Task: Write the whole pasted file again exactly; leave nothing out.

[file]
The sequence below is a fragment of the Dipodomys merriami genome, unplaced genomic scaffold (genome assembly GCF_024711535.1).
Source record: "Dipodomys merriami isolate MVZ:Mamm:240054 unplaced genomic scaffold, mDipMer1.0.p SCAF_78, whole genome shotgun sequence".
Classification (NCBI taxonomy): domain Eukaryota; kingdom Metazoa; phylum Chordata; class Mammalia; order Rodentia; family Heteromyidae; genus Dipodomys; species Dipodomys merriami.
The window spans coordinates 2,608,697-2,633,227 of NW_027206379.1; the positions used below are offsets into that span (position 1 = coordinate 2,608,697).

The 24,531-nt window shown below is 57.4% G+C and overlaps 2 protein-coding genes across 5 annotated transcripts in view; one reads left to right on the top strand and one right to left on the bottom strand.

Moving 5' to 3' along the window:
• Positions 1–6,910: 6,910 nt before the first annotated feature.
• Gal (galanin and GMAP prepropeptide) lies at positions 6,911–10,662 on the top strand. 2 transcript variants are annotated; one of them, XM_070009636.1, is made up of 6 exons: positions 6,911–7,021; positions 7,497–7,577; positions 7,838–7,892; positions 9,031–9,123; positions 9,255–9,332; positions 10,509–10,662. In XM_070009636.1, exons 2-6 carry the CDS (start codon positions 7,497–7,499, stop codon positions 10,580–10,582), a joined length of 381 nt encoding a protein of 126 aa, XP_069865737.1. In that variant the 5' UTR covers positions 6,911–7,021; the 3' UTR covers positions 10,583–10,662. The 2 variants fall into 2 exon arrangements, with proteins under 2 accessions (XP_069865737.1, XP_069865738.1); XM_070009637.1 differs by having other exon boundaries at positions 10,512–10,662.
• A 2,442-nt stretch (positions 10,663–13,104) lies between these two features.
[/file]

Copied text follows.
The sequence below is a fragment of the Dipodomys merriami genome, unplaced genomic scaffold (genome assembly GCF_024711535.1).
Source record: "Dipodomys merriami isolate MVZ:Mamm:240054 unplaced genomic scaffold, mDipMer1.0.p SCAF_78, whole genome shotgun sequence".
Classification (NCBI taxonomy): domain Eukaryota; kingdom Metazoa; phylum Chordata; class Mammalia; order Rodentia; family Heteromyidae; genus Dipodomys; species Dipodomys merriami.
The window spans coordinates 2,608,697-2,633,227 of NW_027206379.1; the positions used below are offsets into that span (position 1 = coordinate 2,608,697).

The 24,531-nt window shown below is 57.4% G+C and overlaps 2 protein-coding genes across 5 annotated transcripts in view; one reads left to right on the top strand and one right to left on the bottom strand.

Moving 5' to 3' along the window:
• Positions 1–6,910: 6,910 nt before the first annotated feature.
• Gal (galanin and GMAP prepropeptide) lies at positions 6,911–10,662 on the top strand. 2 transcript variants are annotated; one of them, XM_070009636.1, is made up of 6 exons: positions 6,911–7,021; positions 7,497–7,577; positions 7,838–7,892; positions 9,031–9,123; positions 9,255–9,332; positions 10,509–10,662. In XM_070009636.1, exons 2-6 carry the CDS (start codon positions 7,497–7,499, stop codon positions 10,580–10,582), a joined length of 381 nt encoding a protein of 126 aa, XP_069865737.1. In that variant the 5' UTR covers positions 6,911–7,021; the 3' UTR covers positions 10,583–10,662. The 2 variants fall into 2 exon arrangements, with proteins under 2 accessions (XP_069865737.1, XP_069865738.1); XM_070009637.1 differs by having other exon boundaries at positions 10,512–10,662.
• A 2,442-nt stretch (positions 10,663–13,104) lies between these two features.